Application and operating system files are almost de facto online, and often necessarily, stored on a simple local hard disk—that is local to the platform which will run them. For application files, this may mean the PC, or the application server (for thin client architecture).

Operating systems are typically locally-stored, although some environments allow you to share an OS disk between several hosts. But from personal experience, this form of OS-sharing is highly risky and often very messy in the event of a crash.

And don't forget temporary files. These are typically associated with the operating system and applications on a local hard drive, except when dealing with huge temporary files. For example, print files and data exported from one application for import into another during a batch process can be a real storage hog. In this case, it may be worthwhile considering using an external hard drive to store temp files.

Or if you deal with, say, export/import operations of live stock feeds from a mainframe-based DBMS to a server-based SQL engine, you may even want to consider using NAS. In this case, consider attaching NAS devices to a dumb switch which is also connected directly, and exclusively to the relevant hosts, via a dedicated NIC.

NAS is also an excellent choice for storing raw data files, such things as word processing documents, spreadsheets, etc. Whether this information is accessed directly from a user's desktop via a standard PC or indirectly via a thin client and application server, NAS devices offer the best mix of cost-effectiveness and responsiveness—due to the lack of a full blown OS in most NAS devices. Again, using high speed, dumb, Layer 2 switches is the way to go.

Sharing from front

It is one thing to construct a large data set, it is quite another to provide real-time access to it to a large number of concurrent users. The reason for this is simple; any host has a finite throughput. We get around this limitation in a SAN by arranging things so that multiple hosts can concurrently share the same data set. Unfortunately, this simply shifts the problem; we now have as much processing throughput as we want but we have to provide access to this processing power to our users.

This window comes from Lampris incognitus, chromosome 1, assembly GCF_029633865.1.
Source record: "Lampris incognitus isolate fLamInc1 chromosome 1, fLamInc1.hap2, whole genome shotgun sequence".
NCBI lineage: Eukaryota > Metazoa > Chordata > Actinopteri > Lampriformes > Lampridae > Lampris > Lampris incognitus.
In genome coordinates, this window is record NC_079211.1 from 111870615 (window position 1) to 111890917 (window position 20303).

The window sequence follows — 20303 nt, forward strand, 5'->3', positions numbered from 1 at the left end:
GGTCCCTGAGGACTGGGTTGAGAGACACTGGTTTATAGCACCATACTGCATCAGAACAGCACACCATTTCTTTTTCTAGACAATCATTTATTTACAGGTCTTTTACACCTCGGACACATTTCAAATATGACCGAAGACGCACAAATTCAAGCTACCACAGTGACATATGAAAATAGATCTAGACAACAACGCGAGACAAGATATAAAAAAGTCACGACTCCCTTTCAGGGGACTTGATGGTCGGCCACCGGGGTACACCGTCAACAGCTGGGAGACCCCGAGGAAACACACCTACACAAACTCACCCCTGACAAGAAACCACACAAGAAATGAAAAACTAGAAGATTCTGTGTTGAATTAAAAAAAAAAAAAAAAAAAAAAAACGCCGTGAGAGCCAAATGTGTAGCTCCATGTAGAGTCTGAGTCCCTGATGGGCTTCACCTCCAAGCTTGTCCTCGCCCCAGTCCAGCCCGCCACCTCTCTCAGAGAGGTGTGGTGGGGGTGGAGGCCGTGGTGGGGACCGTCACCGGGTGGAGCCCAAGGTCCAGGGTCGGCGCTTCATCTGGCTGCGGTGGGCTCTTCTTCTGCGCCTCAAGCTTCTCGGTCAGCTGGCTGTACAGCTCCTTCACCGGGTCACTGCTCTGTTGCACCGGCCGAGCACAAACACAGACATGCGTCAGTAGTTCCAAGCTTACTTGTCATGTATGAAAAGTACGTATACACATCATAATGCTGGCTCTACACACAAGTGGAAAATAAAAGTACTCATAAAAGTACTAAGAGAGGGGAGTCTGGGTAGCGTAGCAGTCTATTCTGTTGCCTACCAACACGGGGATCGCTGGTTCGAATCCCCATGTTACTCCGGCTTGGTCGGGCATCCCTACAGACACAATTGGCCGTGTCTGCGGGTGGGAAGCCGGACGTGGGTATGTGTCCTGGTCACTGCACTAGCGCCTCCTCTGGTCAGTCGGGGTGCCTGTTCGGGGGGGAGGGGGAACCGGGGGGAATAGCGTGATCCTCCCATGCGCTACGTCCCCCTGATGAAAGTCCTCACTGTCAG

The key here is the use of load balancing switches. A load balancing switch works by presenting a single IP address and port set (in this case, those ports that are necessary to service Web requests and responses). As far as the routers—and therefore any user beyond them—are concerned, there is one Web server at one Web address. The switch transparently shares requests for Web pages between the actual Web servers. In turn, each of the Web server sees a single DBMS server at a single IP address courtesy of a second load balancing switch. In this example, network links are "Ethernet".

All the Web servers and all the DBMS servers share a common file set on their respective disk farms. Note that the backup server attached to the DBMS disk farm is invisible to the rest of the system. Disk farms and servers are interconnected via Fiber Channel links.

While the load balancing switches are shown as single boxes, in reality they are likely to be a switch farm with failover capability to prevent them becoming a single point of failure.

Similarly one would expect that the routers would be connected to independent links to the Internet—say a mix of terrestrial, satellite and microwave services.

Beyond NAS lies SAN, which bypasses the network access arbitration and latency issues inherent in NAS by proving a high-speed storage access that is independent of the local network.

In simple terms, a SAN lets its networked hosts access their relevant file sets as if they were sitting on a local hard disk. SANs work at the level of a disk controller, typically through a fiber channel or SCSI adapter. This approach allows you to attach thousands of hosts and disks such that all the hosts see a single local disk set.

You also have to use a SAN when you are dealing with data files controlled by an application—especially when you need to have multiple instances of an application dealing with the one live file set concurrently.

Disk arrays in a SAN fabric can be shadowed and the individual shadow sets switched on- or off-line at will. Disk sets can also be backed up by dedicated hosts at any time, irrespective of the instantaneous system load. And with Fiber Channel, you can put the disks at the end of a 10 km fiber cable in a safe fire/flood/earthquake/bomb proof vault.

If your data centre is destroyed, all you need to do is connect new fiber cables to new hosts and you are back in business.

Graeme K. Le Roux is the director of Morsedawn (Australia), a company which specialises in network design and consultancy and writes for Network Computing-Asian Edition.